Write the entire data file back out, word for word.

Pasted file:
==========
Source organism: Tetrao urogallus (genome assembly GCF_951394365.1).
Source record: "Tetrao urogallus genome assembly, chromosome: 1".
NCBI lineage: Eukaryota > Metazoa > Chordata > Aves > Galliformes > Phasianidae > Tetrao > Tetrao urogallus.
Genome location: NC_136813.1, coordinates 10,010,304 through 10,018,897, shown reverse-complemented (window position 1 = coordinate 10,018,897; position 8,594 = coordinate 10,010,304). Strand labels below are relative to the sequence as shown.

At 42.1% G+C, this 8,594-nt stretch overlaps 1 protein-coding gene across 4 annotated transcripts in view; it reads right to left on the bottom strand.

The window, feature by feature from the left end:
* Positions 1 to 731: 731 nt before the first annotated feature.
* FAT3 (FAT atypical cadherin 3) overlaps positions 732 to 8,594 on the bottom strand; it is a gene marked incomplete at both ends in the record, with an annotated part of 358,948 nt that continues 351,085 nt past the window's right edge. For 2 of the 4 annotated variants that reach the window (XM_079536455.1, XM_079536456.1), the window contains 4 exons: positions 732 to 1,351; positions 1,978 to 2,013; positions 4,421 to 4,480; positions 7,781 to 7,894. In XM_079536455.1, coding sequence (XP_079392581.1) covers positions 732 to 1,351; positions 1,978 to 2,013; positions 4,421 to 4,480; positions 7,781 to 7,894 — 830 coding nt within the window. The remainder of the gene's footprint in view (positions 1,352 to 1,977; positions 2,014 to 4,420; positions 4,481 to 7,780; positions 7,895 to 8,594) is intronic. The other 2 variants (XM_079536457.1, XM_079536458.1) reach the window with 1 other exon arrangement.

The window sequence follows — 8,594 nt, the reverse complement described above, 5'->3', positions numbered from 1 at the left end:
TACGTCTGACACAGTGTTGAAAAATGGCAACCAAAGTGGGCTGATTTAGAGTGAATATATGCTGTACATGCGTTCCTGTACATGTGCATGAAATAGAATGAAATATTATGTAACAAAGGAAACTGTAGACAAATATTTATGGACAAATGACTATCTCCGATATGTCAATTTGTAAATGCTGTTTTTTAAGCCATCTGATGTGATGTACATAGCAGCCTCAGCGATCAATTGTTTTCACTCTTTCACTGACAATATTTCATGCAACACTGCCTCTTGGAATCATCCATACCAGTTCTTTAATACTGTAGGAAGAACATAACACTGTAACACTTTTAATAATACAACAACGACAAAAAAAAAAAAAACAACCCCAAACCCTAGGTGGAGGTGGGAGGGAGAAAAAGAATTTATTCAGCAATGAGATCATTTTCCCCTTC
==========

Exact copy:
Source organism: Tetrao urogallus (genome assembly GCF_951394365.1).
Source record: "Tetrao urogallus genome assembly, chromosome: 1".
NCBI lineage: Eukaryota > Metazoa > Chordata > Aves > Galliformes > Phasianidae > Tetrao > Tetrao urogallus.
Genome location: NC_136813.1, coordinates 10,010,304 through 10,018,897, shown reverse-complemented (window position 1 = coordinate 10,018,897; position 8,594 = coordinate 10,010,304). Strand labels below are relative to the sequence as shown.

At 42.1% G+C, this 8,594-nt stretch overlaps 1 protein-coding gene across 4 annotated transcripts in view; it reads right to left on the bottom strand.

The window, feature by feature from the left end:
* Positions 1 to 731: 731 nt before the first annotated feature.
* FAT3 (FAT atypical cadherin 3) overlaps positions 732 to 8,594 on the bottom strand; it is a gene marked incomplete at both ends in the record, with an annotated part of 358,948 nt that continues 351,085 nt past the window's right edge. For 2 of the 4 annotated variants that reach the window (XM_079536455.1, XM_079536456.1), the window contains 4 exons: positions 732 to 1,351; positions 1,978 to 2,013; positions 4,421 to 4,480; positions 7,781 to 7,894. In XM_079536455.1, coding sequence (XP_079392581.1) covers positions 732 to 1,351; positions 1,978 to 2,013; positions 4,421 to 4,480; positions 7,781 to 7,894 — 830 coding nt within the window. The remainder of the gene's footprint in view (positions 1,352 to 1,977; positions 2,014 to 4,420; positions 4,481 to 7,780; positions 7,895 to 8,594) is intronic. The other 2 variants (XM_079536457.1, XM_079536458.1) reach the window with 1 other exon arrangement.

The window sequence follows — 8,594 nt, the reverse complement described above, 5'->3', positions numbered from 1 at the left end:
TACGTCTGACACAGTGTTGAAAAATGGCAACCAAAGTGGGCTGATTTAGAGTGAATATATGCTGTACATGCGTTCCTGTACATGTGCATGAAATAGAATGAAATATTATGTAACAAAGGAAACTGTAGACAAATATTTATGGACAAATGACTATCTCCGATATGTCAATTTGTAAATGCTGTTTTTTAAGCCATCTGATGTGATGTACATAGCAGCCTCAGCGATCAATTGTTTTCACTCTTTCACTGACAATATTTCATGCAACACTGCCTCTTGGAATCATCCATACCAGTTCTTTAATACTGTAGGAAGAACATAACACTGTAACACTTTTAATAATACAACAACGACAAAAAAAAAAAAAACAACCCCAAACCCTAGGTGGAGGTGGGAGGGAGAAAAAGAATTTATTCAGCAATGAGATCATTTTCCCCTTC